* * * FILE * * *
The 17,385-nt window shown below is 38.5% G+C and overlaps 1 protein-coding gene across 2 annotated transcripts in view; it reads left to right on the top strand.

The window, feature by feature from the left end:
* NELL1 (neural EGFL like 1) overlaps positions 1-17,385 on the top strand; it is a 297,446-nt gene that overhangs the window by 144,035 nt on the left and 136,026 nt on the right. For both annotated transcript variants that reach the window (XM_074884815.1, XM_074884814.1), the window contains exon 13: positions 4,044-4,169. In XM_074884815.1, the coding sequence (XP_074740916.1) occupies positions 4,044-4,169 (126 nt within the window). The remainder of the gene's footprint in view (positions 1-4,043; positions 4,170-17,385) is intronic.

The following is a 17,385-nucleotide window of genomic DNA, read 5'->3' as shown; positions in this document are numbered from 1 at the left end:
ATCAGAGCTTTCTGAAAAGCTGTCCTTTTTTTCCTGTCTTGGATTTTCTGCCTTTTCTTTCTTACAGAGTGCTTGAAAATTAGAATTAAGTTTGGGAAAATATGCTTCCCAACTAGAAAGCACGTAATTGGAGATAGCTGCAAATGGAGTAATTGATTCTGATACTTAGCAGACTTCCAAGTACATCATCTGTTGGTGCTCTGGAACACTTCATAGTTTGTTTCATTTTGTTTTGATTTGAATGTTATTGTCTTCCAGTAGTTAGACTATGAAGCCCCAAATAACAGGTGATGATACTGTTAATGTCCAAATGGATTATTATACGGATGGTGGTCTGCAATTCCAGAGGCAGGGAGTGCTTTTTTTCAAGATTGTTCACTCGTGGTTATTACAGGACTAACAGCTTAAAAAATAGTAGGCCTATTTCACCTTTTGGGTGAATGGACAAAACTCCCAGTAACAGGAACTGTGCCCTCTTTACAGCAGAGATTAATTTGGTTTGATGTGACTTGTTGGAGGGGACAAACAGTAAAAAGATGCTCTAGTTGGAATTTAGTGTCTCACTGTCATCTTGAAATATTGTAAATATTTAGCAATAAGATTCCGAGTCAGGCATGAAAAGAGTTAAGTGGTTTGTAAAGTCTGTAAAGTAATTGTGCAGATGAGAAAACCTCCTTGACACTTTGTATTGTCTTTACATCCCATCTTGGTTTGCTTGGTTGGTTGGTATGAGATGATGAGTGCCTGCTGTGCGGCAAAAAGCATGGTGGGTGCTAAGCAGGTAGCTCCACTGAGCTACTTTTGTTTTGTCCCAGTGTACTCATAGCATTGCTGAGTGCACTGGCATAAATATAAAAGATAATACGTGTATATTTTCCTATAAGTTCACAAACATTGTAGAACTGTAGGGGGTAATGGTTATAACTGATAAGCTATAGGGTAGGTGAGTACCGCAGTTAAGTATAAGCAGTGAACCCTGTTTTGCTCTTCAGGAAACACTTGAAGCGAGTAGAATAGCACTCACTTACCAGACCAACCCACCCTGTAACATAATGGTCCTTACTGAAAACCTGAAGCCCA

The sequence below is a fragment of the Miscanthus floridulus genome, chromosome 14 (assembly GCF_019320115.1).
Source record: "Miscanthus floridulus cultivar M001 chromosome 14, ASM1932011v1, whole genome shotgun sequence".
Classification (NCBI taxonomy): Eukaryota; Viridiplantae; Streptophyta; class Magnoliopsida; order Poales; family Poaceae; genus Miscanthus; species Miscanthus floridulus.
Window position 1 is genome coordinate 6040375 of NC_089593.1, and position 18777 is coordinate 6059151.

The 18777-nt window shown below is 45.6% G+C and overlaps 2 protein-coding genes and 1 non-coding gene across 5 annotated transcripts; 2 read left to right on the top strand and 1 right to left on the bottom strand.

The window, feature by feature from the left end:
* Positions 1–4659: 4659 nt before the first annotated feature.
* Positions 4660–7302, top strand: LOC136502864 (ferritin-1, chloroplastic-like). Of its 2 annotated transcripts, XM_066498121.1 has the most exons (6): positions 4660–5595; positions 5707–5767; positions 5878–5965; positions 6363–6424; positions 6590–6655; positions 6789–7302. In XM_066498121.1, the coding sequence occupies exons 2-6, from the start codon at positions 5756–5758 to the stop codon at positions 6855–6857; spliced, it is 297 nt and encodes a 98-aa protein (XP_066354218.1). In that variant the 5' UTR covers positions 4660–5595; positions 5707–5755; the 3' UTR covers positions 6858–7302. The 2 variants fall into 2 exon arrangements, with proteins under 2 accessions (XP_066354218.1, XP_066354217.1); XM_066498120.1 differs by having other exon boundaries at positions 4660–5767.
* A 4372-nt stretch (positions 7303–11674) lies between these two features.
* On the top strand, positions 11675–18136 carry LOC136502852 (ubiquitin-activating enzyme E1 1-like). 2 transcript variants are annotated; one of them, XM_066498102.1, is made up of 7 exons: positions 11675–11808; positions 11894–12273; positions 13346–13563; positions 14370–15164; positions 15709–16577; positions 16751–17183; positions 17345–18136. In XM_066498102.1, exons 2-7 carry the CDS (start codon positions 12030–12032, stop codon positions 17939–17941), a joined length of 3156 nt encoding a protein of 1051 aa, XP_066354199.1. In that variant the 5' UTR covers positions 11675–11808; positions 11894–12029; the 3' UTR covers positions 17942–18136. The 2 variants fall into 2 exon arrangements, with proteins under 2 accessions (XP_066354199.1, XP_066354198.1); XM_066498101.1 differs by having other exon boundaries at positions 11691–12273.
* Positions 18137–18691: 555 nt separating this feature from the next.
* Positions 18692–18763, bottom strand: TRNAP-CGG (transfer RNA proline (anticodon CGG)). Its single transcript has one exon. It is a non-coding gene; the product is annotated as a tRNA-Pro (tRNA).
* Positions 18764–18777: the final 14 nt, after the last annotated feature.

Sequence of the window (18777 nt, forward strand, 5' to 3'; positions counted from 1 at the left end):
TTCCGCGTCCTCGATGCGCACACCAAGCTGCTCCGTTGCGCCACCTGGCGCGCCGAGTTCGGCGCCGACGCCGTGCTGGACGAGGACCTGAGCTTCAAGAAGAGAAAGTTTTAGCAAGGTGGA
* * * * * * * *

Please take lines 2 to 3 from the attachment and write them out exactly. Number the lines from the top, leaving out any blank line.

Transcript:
The window, feature by feature from the left end:
* NELL1 (neural EGFL like 1) overlaps positions 1-17,385 on the top strand; it is a 297,446-nt gene that overhangs the window by 144,035 nt on the left and 136,026 nt on the right. For both annotated transcript variants that reach the window (XM_074884815.1, XM_074884814.1), the window contains exon 13: positions 4,044-4,169. In XM_074884815.1, the coding sequence (XP_074740916.1) occupies positions 4,044-4,169 (126 nt within the window). The remainder of the gene's footprint in view (positions 1-4,043; positions 4,170-17,385) is intronic.